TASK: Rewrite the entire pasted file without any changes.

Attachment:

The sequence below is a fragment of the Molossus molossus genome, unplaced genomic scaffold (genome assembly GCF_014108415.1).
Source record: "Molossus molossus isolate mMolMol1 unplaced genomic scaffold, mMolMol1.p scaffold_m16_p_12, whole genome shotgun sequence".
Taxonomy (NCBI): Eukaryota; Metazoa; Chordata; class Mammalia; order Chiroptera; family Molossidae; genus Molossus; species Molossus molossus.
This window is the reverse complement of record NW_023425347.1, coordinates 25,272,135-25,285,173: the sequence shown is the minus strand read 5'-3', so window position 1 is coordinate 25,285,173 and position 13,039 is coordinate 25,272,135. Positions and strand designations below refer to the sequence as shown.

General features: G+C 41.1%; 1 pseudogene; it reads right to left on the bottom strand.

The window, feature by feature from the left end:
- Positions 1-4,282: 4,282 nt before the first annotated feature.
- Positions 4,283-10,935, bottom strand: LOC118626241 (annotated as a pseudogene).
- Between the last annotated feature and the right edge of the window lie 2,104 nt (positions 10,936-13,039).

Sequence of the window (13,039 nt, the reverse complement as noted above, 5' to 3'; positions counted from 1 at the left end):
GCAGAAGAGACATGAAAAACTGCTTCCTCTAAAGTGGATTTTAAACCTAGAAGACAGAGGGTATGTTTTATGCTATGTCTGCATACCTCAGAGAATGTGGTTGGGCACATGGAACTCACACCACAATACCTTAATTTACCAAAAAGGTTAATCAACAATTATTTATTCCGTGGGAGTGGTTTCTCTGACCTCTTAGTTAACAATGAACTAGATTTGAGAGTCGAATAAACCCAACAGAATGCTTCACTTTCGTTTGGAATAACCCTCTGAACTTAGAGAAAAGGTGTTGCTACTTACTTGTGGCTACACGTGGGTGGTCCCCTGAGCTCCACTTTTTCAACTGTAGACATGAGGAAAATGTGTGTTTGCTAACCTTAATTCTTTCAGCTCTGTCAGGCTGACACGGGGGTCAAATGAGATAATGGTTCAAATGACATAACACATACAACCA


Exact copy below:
The sequence below is a fragment of the Molossus molossus genome, unplaced genomic scaffold (genome assembly GCF_014108415.1).
Source record: "Molossus molossus isolate mMolMol1 unplaced genomic scaffold, mMolMol1.p scaffold_m16_p_12, whole genome shotgun sequence".
Taxonomy (NCBI): Eukaryota; Metazoa; Chordata; class Mammalia; order Chiroptera; family Molossidae; genus Molossus; species Molossus molossus.
This window is the reverse complement of record NW_023425347.1, coordinates 25,272,135-25,285,173: the sequence shown is the minus strand read 5'-3', so window position 1 is coordinate 25,285,173 and position 13,039 is coordinate 25,272,135. Positions and strand designations below refer to the sequence as shown.

General features: G+C 41.1%; 1 pseudogene; it reads right to left on the bottom strand.

The window, feature by feature from the left end:
- Positions 1-4,282: 4,282 nt before the first annotated feature.
- Positions 4,283-10,935, bottom strand: LOC118626241 (annotated as a pseudogene).
- Between the last annotated feature and the right edge of the window lie 2,104 nt (positions 10,936-13,039).

Sequence of the window (13,039 nt, the reverse complement as noted above, 5' to 3'; positions counted from 1 at the left end):
GCAGAAGAGACATGAAAAACTGCTTCCTCTAAAGTGGATTTTAAACCTAGAAGACAGAGGGTATGTTTTATGCTATGTCTGCATACCTCAGAGAATGTGGTTGGGCACATGGAACTCACACCACAATACCTTAATTTACCAAAAAGGTTAATCAACAATTATTTATTCCGTGGGAGTGGTTTCTCTGACCTCTTAGTTAACAATGAACTAGATTTGAGAGTCGAATAAACCCAACAGAATGCTTCACTTTCGTTTGGAATAACCCTCTGAACTTAGAGAAAAGGTGTTGCTACTTACTTGTGGCTACACGTGGGTGGTCCCCTGAGCTCCACTTTTTCAACTGTAGACATGAGGAAAATGTGTGTTTGCTAACCTTAATTCTTTCAGCTCTGTCAGGCTGACACGGGGGTCAAATGAGATAATGGTTCAAATGACATAACACATACAACCA